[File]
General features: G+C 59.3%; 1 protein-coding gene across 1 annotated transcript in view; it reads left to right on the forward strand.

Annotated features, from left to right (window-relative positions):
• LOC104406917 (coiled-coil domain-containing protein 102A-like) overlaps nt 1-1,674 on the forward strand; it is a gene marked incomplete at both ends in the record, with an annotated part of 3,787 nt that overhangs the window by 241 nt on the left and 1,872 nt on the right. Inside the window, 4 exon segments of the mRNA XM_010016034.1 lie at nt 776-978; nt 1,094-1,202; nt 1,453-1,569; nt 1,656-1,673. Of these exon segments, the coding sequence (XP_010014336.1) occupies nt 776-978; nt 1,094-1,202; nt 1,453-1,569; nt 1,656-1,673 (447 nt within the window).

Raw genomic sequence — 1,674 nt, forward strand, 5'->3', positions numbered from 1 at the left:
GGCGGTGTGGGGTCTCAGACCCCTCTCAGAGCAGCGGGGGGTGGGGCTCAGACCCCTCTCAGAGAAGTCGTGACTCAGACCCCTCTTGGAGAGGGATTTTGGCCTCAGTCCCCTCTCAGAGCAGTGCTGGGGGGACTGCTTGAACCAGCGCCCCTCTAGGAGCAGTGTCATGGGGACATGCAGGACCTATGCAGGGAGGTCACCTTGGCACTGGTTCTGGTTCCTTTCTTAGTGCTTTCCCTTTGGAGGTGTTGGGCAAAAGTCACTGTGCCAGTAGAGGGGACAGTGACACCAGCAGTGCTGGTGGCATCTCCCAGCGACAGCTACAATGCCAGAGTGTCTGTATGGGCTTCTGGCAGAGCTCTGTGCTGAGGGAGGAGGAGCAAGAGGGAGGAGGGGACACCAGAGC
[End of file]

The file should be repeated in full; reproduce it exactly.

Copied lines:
General features: G+C 59.3%; 1 protein-coding gene across 1 annotated transcript in view; it reads left to right on the forward strand.

Annotated features, from left to right (window-relative positions):
• LOC104406917 (coiled-coil domain-containing protein 102A-like) overlaps nt 1-1,674 on the forward strand; it is a gene marked incomplete at both ends in the record, with an annotated part of 3,787 nt that overhangs the window by 241 nt on the left and 1,872 nt on the right. Inside the window, 4 exon segments of the mRNA XM_010016034.1 lie at nt 776-978; nt 1,094-1,202; nt 1,453-1,569; nt 1,656-1,673. Of these exon segments, the coding sequence (XP_010014336.1) occupies nt 776-978; nt 1,094-1,202; nt 1,453-1,569; nt 1,656-1,673 (447 nt within the window).

Raw genomic sequence — 1,674 nt, forward strand, 5'->3', positions numbered from 1 at the left:
GGCGGTGTGGGGTCTCAGACCCCTCTCAGAGCAGCGGGGGGTGGGGCTCAGACCCCTCTCAGAGAAGTCGTGACTCAGACCCCTCTTGGAGAGGGATTTTGGCCTCAGTCCCCTCTCAGAGCAGTGCTGGGGGGACTGCTTGAACCAGCGCCCCTCTAGGAGCAGTGTCATGGGGACATGCAGGACCTATGCAGGGAGGTCACCTTGGCACTGGTTCTGGTTCCTTTCTTAGTGCTTTCCCTTTGGAGGTGTTGGGCAAAAGTCACTGTGCCAGTAGAGGGGACAGTGACACCAGCAGTGCTGGTGGCATCTCCCAGCGACAGCTACAATGCCAGAGTGTCTGTATGGGCTTCTGGCAGAGCTCTGTGCTGAGGGAGGAGGAGCAAGAGGGAGGAGGGGACACCAGAGC